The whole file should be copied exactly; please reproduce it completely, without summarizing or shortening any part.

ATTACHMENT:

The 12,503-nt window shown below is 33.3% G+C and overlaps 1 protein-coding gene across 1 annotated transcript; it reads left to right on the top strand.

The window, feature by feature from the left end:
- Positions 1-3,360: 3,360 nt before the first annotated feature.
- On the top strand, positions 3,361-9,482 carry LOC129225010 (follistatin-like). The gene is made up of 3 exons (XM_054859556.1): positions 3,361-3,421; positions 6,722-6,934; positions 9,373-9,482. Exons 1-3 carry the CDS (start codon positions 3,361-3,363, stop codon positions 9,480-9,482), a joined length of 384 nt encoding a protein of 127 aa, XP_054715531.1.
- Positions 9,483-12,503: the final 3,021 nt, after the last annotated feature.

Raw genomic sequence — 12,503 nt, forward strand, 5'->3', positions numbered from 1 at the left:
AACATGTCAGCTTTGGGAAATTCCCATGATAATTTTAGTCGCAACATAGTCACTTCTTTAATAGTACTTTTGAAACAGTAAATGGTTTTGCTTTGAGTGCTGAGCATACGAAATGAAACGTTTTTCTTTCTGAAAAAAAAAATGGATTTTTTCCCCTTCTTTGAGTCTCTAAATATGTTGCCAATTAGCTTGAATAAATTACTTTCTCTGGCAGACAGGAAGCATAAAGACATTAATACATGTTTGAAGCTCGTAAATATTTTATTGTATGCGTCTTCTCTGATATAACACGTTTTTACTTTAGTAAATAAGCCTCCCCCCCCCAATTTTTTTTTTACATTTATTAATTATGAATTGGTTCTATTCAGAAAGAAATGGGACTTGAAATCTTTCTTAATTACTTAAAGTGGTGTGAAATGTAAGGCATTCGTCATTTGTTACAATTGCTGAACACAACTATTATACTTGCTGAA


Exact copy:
The 12,503-nt window shown below is 33.3% G+C and overlaps 1 protein-coding gene across 1 annotated transcript; it reads left to right on the top strand.

The window, feature by feature from the left end:
- Positions 1-3,360: 3,360 nt before the first annotated feature.
- On the top strand, positions 3,361-9,482 carry LOC129225010 (follistatin-like). The gene is made up of 3 exons (XM_054859556.1): positions 3,361-3,421; positions 6,722-6,934; positions 9,373-9,482. Exons 1-3 carry the CDS (start codon positions 3,361-3,363, stop codon positions 9,480-9,482), a joined length of 384 nt encoding a protein of 127 aa, XP_054715531.1.
- Positions 9,483-12,503: the final 3,021 nt, after the last annotated feature.

Raw genomic sequence — 12,503 nt, forward strand, 5'->3', positions numbered from 1 at the left:
AACATGTCAGCTTTGGGAAATTCCCATGATAATTTTAGTCGCAACATAGTCACTTCTTTAATAGTACTTTTGAAACAGTAAATGGTTTTGCTTTGAGTGCTGAGCATACGAAATGAAACGTTTTTCTTTCTGAAAAAAAAAATGGATTTTTTCCCCTTCTTTGAGTCTCTAAATATGTTGCCAATTAGCTTGAATAAATTACTTTCTCTGGCAGACAGGAAGCATAAAGACATTAATACATGTTTGAAGCTCGTAAATATTTTATTGTATGCGTCTTCTCTGATATAACACGTTTTTACTTTAGTAAATAAGCCTCCCCCCCCCAATTTTTTTTTTACATTTATTAATTATGAATTGGTTCTATTCAGAAAGAAATGGGACTTGAAATCTTTCTTAATTACTTAAAGTGGTGTGAAATGTAAGGCATTCGTCATTTGTTACAATTGCTGAACACAACTATTATACTTGCTGAA